SERGEI N. MARTYNOV, Minister for Foreign Affairs of Belarus, said there was a pervasive feeling that chaos was engulfing the planet; one global crisis followed the next, international law was being shamelessly trampled and a growing number of people were suffering. “We need a global strategy against chaos,” he stressed, adding that it must be built on strengthening international law, establishing global partnerships and revitalizing the United Nations. In the area of international law, he said it was hardly an exaggeration to say that a civilization was determined by the extent of its transition from the rule of power to the rule of law.
In the Middle East, countries had the inalienable right to determine their own development and their choices must be respected, without interference into their internal affairs. Unfortunately, not every country complied with such obligations, as the United States had pursued an economic blockade against “freedom-loving” Cuba, which clearly violated United Nations principles and decisions. Belarus had also been under economic sanctions for the choice it made during its presidential election. But, Belarusians would never renounce their right of choice. “Neither sanctions nor blackmail nor threats will alter our stance,” he said, noting that the country stood ready to develop mutually beneficial cooperation with all countries.
On global partnerships, he said transnational threats could not be addressed with traditional foreign policy tools like balance of power, spheres of influence and sanctions. New forms of cooperation were required that considered two major global shifts: from the “West to the Rest” and from States to non-State actors. Such partnerships could ensure a pooling of efforts by interested stakeholders in opposing an array of challenges that recognized no borders. In identifying specific approaches, it was important to address the issue of transfer of effective energy technologies to developing and middle-income countries, which was integral to tackling climate change. Such technologies had already found their practical application in many parts of the world, and it would be impossible to have a “green paradise” when poor countries lived in a “contaminated hell”.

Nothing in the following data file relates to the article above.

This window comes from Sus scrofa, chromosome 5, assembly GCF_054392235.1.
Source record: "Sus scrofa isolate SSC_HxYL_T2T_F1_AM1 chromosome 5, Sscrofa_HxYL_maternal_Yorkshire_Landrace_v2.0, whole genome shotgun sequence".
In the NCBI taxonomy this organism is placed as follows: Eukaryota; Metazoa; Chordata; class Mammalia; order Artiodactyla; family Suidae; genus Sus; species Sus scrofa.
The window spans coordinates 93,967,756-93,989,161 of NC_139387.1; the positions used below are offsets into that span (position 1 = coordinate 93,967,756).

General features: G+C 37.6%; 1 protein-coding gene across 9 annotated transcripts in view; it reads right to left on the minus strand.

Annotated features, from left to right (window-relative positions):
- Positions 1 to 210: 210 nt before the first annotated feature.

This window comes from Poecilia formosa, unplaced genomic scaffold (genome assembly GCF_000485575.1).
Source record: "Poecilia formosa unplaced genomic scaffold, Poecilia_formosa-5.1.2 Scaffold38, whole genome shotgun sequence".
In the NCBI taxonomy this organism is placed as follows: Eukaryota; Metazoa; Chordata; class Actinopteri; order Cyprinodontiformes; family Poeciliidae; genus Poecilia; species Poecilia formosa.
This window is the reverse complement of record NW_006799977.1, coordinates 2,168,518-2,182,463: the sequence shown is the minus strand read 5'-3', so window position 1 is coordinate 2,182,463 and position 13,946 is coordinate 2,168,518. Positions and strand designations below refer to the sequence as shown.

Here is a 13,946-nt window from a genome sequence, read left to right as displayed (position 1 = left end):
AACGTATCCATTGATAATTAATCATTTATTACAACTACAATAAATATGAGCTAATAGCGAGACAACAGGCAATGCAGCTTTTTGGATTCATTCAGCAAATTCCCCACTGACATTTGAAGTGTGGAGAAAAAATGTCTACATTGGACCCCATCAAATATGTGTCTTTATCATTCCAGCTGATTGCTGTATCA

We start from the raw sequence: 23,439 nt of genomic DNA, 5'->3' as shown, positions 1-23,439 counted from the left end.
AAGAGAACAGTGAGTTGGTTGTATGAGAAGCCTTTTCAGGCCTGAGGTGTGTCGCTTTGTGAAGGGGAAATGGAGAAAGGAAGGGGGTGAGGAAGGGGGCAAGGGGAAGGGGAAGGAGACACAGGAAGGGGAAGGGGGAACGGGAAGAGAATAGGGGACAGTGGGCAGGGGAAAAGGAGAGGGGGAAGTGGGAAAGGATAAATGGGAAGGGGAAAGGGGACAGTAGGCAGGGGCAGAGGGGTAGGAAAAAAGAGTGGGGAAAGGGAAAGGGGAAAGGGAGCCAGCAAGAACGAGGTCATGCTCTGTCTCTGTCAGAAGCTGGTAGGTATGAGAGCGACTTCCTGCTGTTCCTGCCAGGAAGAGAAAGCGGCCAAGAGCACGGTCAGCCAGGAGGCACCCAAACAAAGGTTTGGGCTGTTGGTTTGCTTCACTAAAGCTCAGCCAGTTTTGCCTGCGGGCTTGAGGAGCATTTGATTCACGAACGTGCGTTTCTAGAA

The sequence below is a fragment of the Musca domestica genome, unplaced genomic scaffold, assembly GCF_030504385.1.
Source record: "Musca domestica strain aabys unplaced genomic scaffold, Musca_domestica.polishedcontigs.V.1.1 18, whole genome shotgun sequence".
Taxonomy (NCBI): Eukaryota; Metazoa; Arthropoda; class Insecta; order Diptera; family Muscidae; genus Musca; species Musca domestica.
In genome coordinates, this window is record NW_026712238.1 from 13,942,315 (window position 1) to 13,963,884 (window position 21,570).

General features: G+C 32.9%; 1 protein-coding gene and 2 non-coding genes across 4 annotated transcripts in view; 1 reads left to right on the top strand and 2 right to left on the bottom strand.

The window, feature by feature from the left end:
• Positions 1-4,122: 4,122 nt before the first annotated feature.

With that, he suggested that Member States, through a General Assembly resolution, work to create a global mechanism that secured access to modern energy technologies for all countries. He noted the important strides that had been made in the past year in forging a global partnership against slavery and human trafficking, and said it also made sense to establish global partnerships to support youth. As for revitalizing the United Nations, the question hinged on the extent the Organization was “tenable” for devising and implementing a development strategy. “Let us be frank. Everyone bears grudges against the United Nations,” he said. In recent years, the United Nations appeared to have merely survived various crises, rather than solved or prevented them. But, the Member States were at fault. “Together, we failed both in grasping what kind of world we wanted to build and in adjusting the United Nations to the new realities,” he said.
Offering ideas, he said the Security Council must be enlarged in both its categories, above all, in the interests of developing nations, while its working methods must be brought into conformity with the “spirit of the age”. The Economic and Social Council should align itself with solutions to urgent problems faced by Member States. Also, a balance must be struck among the interests of various groups of countries, and Belarus would seek to guide United Nations agencies towards a more efficient response to the specific needs of middle-income countries. Finally, he underscored the need to enhance the United Nations’ mediation role in peaceful dispute settlement, including cooperation with regional structures like the Collective Security Treaty Organization.